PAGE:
“FRIENDSHIP OF MEN”— Intimate Relationships


Intimate Relationships

Amos Lassen

Rosa von Praunheim’s “Friendship of Men” makes all kinds of assumptions about which works and correspondence from Goethe and his contemporaries.

 The film is a mix of documentation, historical digression and cheerful and silly re-enactments. Based on the study “Warm Brothers – Queer Theory and the Age of Goethe” by US Germanist Robert Tobin, Praunheim allows all kinds of scientific expertise to be heard. The 18th century was a time in which men fell verbally around their neck without explicitly attaching erotic importance to it.

Rosa von Praunheim and his co-author Valentina Schütz look at a range of people that may be a little too broad to deal more closely with individual relationships: by Duke August von Sachsen-Gotha-Altenburg, who liked to show himself in women’s clothes, via Heinrich von Kleist to Alexander von Humboldt, who also went to distant countries to be able to live out his homosexuality without sanction. The lesbian love between Adele Schopenhauer, the philosopher’s sister, and Sibylle Mertens, who maintained a “Rhenish salon,” is mentioned. It remains to be seen whether Heinrich Heine’s public disparagement of the poet August von Platen as a pederast, who “flirted with his buttocks”, actually gave the go-ahead for the criminalization and pathologizing of homosexuality that began in the mid-19th century.

Praunheim’s has a workshop character. Hearty game scenes in Weimar Park on the Ilm in front of amused throngs of schoolchildren and passers-by are loosely cut together with the scientific excursions. All contributors introduce themselves to the audience before speaking as experts or actors. This may seem foolish at times, but it reminds us of times when TV documentaries were not yet musical spectacles.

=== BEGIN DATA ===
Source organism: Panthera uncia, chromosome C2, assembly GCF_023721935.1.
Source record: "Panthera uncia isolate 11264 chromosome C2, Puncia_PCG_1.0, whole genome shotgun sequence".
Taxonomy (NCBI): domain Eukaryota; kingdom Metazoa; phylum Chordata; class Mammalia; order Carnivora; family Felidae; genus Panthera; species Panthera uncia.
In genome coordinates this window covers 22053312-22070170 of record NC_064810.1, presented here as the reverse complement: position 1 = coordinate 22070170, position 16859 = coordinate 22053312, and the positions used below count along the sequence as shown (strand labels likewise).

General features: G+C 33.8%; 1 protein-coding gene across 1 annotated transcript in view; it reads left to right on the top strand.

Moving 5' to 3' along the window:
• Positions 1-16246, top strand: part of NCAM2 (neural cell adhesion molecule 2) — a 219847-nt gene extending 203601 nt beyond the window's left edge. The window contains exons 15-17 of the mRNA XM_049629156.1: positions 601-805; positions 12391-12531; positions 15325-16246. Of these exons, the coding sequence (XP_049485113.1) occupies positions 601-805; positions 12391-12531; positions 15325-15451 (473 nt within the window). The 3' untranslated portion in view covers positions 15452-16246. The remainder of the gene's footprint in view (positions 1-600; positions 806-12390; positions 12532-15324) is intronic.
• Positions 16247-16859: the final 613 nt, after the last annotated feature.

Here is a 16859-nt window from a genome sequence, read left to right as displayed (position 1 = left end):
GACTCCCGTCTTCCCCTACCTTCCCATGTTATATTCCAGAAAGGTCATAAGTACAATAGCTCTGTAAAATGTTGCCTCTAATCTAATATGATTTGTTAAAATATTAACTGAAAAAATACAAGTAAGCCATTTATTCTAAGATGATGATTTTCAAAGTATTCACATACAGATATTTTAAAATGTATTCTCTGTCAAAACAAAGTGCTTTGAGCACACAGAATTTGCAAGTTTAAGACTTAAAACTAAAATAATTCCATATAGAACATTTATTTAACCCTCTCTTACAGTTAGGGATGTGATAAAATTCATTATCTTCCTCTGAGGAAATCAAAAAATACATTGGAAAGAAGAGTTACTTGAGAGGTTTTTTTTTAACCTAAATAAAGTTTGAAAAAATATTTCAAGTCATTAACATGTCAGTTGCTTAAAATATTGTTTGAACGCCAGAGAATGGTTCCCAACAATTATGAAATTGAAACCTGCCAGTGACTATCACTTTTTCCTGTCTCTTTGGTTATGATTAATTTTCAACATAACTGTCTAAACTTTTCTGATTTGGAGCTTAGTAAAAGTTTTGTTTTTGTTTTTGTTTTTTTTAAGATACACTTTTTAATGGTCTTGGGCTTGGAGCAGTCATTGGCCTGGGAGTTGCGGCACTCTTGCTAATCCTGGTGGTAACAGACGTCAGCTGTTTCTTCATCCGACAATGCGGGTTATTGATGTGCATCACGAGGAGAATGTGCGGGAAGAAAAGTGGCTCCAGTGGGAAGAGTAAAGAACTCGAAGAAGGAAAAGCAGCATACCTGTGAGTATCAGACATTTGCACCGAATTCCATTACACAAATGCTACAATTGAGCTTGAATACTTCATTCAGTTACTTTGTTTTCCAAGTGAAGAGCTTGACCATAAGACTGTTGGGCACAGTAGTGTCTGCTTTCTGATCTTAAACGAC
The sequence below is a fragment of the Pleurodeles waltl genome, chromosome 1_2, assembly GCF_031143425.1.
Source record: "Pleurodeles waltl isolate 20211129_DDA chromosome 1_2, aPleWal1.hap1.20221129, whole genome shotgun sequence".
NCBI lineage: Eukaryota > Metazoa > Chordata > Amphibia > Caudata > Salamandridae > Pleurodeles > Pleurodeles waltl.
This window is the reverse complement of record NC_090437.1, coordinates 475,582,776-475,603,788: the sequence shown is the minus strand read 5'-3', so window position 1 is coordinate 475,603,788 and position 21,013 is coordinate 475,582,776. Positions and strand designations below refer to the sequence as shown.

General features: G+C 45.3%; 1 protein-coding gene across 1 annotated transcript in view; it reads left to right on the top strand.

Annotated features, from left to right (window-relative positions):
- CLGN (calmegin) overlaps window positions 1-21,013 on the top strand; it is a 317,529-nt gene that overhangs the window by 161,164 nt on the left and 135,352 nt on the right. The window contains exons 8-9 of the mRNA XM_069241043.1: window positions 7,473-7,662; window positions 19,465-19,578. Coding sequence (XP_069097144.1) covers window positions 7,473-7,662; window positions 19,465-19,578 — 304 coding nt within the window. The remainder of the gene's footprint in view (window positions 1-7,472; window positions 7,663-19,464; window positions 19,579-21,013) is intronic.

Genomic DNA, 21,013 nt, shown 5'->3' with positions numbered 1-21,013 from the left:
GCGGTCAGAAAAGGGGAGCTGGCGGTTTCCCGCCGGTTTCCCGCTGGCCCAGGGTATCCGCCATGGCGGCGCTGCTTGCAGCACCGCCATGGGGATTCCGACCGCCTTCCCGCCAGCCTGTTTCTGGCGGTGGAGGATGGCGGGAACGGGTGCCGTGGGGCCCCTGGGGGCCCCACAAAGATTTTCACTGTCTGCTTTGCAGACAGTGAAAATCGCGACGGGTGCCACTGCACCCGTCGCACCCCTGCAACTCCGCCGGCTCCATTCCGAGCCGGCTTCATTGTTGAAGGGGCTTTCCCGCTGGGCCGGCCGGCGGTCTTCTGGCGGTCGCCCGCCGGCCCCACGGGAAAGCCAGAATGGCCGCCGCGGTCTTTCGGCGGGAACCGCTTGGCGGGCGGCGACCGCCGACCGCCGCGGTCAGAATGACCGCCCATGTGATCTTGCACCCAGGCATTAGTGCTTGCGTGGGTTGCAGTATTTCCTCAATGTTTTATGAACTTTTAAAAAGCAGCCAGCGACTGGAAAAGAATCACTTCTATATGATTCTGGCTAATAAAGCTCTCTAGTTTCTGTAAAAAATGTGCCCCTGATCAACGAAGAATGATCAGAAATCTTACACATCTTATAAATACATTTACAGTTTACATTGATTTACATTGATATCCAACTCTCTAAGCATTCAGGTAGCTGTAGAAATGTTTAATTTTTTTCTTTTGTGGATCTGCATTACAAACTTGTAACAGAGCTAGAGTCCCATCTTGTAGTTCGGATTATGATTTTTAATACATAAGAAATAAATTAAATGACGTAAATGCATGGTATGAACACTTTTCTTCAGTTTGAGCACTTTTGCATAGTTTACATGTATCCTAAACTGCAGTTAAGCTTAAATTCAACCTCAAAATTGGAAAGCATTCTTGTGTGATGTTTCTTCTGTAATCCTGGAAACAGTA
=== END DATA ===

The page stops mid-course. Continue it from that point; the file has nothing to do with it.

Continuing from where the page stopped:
The German filmmaker Rosa von Praunheim wears a white wig from Goethe’s time in his new documentary. He takes the audience back to the era of Weimar classicism with game scenes and gives imaginative expression to the way that educated men from art and aristocratic circles used to interact. Goethe and Schiller were emotionally very involved and conducted a warm exchange of letters. But can it be concluded that the two poets have a homoerotic tendency, even practice? The director interviewed various scientists and authors. The speculative film turns out to be entertaining and informative. Because he makes the audience aware that in Goethe’s time it was quite common for men to cultivate intimate friendships.

In the 18th century, people from better circles maintained penpals and Goethe wrote diligently, for example to his friend Friedrich Heinrich Jacobi. Some of these correspondences read like love letters, but the researchers interviewed distinguish between expressions of emotion that were socially accepted and physical love. If Goethe and his friends insured themselves with affection, it was probably not meant sexually. The kisses that they sent to each other symbolized a closer feeling. Nevertheless, it is quite appealing to read passages from Goethe’s work and private letters from a homoerotic point of view and let the thoughts wander, as Rosa von Praunheim and his actors do here.

Some of the experts interviewed consider it possible that Goethe had sexual contact with men during his trip to Italy. Exciting is also the excursus to Johann Winckelmann, the founder of classical archeology, who decisively shaped Goethe’s love of classical music. He not only praised the beauty of Greek male statues, but was also known to be gay. However, the amusing film derives its special charm mainly from the fact that it shows how much more passionately heterosexual men insured their friendship than today.


Conclusion: The filmmaker Rosa von Praunheim delves into amusing speculations about the sexual orientation of Goethe, Schiller and some of her contemporaries. He immersed himself in the atmosphere of the Weimar classic with game scenes when men wrote glowing letters of friendship. The scientists he interviewed consider homoerotic tendencies to be possible with Goethe, but also point out that the expression of emotional love that was common at the time was usually not meant sexually. Speculations develop their special charm in coloring an era with other, sometimes surprisingly liberal, social customs.